The month of April is flying by, so I suppose I should do my annual Poetry Month blog. In the past, I have shared my poetry, I have shared the poems of my friends, I have written about poets that I like, and about my feelings towards the craft itself. Today I will write about when I was a brand new poet, with my purple notebook.
I fell in love with poetry when I was 14, sitting in Mrs. Halm’s Freshman English classroom. She had us write a poem of any kind, and I penned several lines about the changes I was going through having left Elementary School and starting High School. She told me it was great, she gave me an A, and I hung it in my locker for the rest of the year. Sometime after that, I acquired my purple notebook.
My purple notebook was more important to me then any other book or folder in my backpack. Sure, I’d forget my math notes, but I would never forget my purple notebook. It was full of my poems, and quotes I had heard that I loved, and versus from other poets that resonated with me. Also during my Freshman year, Mrs. Halm asked me to contribute something to the school literary magazine- which now that I think about it, we only did when I was a Freshman, and I really would have liked that as a Senior. But I digress…
Anyway, she asked me to write a short story, so I did, and a lot of girls at school complimented me on it. It was the first time I received real recognition for writing from my peers, because it’s not like any of my grade school chums actually read the literary magazine that I contributed to back then. Plus, that was all teacher-guided poetry- not anything from my heart. So sometime in my Junior year, friends started inquiring what I was writing in my purple notebook. They had assumed it was a sort of diary, and when I said it was full of quotes and poems, they were surprised. I had started sharing some of my poems with my friends, and they all liked them. Then came my Senior year, and everyone was scrambling to find quotes for their Senior yearbook section.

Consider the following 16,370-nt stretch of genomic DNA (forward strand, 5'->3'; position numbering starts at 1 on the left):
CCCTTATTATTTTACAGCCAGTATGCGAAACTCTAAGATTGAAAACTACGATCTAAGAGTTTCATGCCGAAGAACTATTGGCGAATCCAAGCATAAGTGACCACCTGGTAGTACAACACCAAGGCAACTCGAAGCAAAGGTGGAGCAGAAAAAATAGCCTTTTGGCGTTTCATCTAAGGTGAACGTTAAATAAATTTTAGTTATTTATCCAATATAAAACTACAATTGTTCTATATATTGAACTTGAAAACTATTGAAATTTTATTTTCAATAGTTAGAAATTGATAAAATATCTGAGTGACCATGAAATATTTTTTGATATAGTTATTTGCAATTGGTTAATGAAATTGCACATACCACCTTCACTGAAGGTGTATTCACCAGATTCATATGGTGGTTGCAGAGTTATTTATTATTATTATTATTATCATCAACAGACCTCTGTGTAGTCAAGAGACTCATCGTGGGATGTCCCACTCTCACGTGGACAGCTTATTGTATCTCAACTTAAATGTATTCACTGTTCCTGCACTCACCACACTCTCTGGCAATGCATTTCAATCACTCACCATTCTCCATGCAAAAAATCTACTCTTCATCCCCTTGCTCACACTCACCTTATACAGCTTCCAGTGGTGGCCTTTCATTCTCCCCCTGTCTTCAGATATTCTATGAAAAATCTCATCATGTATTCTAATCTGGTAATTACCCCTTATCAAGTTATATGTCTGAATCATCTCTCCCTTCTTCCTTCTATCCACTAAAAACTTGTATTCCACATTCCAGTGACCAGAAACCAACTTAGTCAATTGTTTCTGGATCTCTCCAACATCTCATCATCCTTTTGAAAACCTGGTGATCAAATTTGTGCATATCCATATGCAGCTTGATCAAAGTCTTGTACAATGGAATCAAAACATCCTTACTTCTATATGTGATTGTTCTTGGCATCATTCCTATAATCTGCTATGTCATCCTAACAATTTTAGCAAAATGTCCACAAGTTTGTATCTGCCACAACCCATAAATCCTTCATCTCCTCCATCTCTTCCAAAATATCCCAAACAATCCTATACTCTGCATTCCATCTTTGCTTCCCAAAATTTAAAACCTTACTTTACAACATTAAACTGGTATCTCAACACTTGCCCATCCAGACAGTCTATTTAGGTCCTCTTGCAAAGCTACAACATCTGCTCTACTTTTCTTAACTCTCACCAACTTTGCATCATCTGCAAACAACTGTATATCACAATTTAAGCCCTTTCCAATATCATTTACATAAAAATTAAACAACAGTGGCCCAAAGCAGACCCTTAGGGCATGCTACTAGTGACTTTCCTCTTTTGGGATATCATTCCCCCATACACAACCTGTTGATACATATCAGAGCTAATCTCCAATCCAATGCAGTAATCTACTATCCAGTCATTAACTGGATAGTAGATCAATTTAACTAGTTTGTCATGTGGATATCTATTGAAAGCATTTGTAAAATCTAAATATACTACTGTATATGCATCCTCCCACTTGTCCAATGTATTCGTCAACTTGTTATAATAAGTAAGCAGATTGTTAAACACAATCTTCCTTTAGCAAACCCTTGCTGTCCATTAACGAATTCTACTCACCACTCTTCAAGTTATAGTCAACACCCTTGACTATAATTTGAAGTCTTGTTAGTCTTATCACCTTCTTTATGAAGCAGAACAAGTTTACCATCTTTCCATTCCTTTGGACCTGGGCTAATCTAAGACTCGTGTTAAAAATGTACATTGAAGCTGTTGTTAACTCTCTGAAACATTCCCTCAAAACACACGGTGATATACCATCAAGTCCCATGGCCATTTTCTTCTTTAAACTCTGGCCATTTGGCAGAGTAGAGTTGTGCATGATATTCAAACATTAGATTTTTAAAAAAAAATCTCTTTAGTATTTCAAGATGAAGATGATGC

I had one friend named Beth, and I remember sitting in class with her as she asked if she could borrow my book to look for a quote. She read much of it, and the compliments she gave me about my writing have stuck with me some 20 odd years later. We were not good friends; good acquaintances, perhaps- but I have not seen her since graduation. Still, I have never forgotten her due to her reaction to my writing. In fact, when I wrote my novella, I had the events of the book take place on her birthday, as a small homage to someone who bolstered my spirits once.
Shortly after this experience, I gained the confidence to share my work with a broader community- at which point I found the now defunct poetry.com. I mean, it’s not really dead, you can go there, it’s active- but it is not the site that I used 20 years ago. On that site, I was able to submit poetry online. At the end of my Senior year, quite literally the day after the end of classes, I got a letter in the mail saying that one of my poems would be included in an anthology. I’m pretty sure it was one of those things where they pick a bunch of poems and then try and get you to buy the anthology, but it was a big deal for me at the time, if only from a self-esteem point of view.